Naval artillery is artillery mounted on a warship, originally used only for naval warfare, later also for naval gunfire fire support against targets on land, and for anti-aircraft use. The term generally refers to tube-launched projectile-firing weapons and excludes self-propelled projectiles like torpedoes and rockets, and those simply dropped overboard like depth charges and naval mines.
Other articles related to "naval artillery, naval":
... Marine Artillerie Abteilung (MAA) 604 (604th Naval Artillery Battalion) emerged from Operation Felix, the German plan to close the Strait of Gibraltar to British use. 1940, from personnel drawn from various naval artillery units, to play a lead role. 3./Batterie (the 3rd Battery), the only Naval Artillery unit in Jersey, was stationed at Noirmont in Saint Brélade ...
... American independence, there was a parallel build-up of military defences to protect the naval base ... West of, the Great Sound, which it had begun acquiring with a view to building a naval base ... In addition to serving as a naval base and coalling station for its North America West Indies Squadron, the Royal Navy developed Bermuda as its only dockyard between the Canadian ...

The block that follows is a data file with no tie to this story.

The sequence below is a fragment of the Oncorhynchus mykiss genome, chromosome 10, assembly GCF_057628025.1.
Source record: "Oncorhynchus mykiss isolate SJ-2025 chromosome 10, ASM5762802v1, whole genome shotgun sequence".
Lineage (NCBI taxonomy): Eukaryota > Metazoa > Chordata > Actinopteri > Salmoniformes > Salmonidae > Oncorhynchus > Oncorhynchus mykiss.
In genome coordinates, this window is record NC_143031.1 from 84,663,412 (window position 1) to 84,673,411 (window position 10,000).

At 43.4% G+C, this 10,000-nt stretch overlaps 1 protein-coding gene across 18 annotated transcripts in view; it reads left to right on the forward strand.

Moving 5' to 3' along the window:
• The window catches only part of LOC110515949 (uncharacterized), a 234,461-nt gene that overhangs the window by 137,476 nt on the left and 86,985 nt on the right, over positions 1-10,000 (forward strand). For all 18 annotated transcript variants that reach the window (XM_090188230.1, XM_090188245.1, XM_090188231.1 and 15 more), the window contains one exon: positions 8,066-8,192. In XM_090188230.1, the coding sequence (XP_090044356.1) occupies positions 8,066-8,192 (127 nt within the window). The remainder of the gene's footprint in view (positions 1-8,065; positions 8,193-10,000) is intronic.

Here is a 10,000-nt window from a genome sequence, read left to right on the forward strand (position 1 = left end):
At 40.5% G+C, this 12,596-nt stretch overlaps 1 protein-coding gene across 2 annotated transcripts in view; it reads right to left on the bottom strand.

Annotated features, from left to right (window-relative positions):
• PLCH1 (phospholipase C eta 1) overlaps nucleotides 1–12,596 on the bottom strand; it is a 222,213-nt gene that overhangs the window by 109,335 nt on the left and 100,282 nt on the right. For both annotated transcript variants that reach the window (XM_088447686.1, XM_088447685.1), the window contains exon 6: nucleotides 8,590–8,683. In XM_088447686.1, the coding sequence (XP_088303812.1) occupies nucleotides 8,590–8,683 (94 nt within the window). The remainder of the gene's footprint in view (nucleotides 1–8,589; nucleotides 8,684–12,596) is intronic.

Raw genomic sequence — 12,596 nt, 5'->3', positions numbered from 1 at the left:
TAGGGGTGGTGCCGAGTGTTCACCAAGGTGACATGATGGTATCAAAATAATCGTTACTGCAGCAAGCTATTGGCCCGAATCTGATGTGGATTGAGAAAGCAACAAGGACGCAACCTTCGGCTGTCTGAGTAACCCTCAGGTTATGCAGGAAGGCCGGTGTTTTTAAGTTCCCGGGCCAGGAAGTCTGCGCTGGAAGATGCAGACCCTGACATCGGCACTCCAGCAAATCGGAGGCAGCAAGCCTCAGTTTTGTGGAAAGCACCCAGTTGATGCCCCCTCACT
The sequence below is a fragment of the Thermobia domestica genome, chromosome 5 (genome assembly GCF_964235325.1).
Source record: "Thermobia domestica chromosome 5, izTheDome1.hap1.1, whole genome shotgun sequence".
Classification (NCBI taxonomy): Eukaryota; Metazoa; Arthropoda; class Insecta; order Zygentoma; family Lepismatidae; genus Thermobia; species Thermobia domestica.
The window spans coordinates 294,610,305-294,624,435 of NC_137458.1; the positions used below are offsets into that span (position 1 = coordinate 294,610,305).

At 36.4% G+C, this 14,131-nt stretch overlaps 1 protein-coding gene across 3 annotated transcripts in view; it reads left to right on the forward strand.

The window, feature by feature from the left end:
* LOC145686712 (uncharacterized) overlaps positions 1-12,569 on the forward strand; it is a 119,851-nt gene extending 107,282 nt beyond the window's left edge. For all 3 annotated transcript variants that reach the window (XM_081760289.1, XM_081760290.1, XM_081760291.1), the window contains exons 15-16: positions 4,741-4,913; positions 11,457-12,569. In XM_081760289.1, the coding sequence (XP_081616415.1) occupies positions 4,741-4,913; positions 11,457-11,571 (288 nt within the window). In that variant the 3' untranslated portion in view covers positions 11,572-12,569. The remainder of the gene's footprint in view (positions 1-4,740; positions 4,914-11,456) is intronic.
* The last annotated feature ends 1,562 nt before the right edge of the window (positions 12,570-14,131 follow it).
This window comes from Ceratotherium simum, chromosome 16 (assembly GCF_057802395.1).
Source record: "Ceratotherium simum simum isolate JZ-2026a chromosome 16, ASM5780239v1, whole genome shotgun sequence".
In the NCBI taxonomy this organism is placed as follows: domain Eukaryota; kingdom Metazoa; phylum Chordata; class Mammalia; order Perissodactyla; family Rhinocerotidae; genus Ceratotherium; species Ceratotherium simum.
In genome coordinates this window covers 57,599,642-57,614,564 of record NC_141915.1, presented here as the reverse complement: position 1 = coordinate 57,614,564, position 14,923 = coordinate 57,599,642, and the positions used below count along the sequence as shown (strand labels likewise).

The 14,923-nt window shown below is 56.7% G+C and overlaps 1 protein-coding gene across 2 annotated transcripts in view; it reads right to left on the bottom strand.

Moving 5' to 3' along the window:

1890, the colony was forbidden from operating its own naval vessels under the Colonial Naval Defence Act of 1865 ... However, in 1879 a militia unit, known as the Fremantle Naval Artillery was formed to assist in the defence of Fremantle Harbour ... The naval artillery unit was made up of ex-Royal Navy men and merchant seamen of good character ...
Famous quotes containing the words artillery and/or naval:
“We now demand the light artillery of the intellect; we need the curt, the condensed, the pointed, the readily diffusedin place of the verbose, the detailed, the voluminous, the inaccessible. On the other hand, the lightness of the artillery should not degenerate into pop-gunneryby which term we may designate the character of the greater portion of the newspaper presstheir sole legitimate object being the discussion of ephemeral matters in an ephemeral manner.”
—Edgar Allan Poe (18091845)
“It is now time to stop and to ask ourselves the question which my last commanding officer, Admiral Hyman Rickover, asked me and every other young naval officer who serves or has served in an atomic submarine. For our Nation M for all of us M that question is, Why not the best?”
—Jimmy Carter (James Earl Carter, Jr.)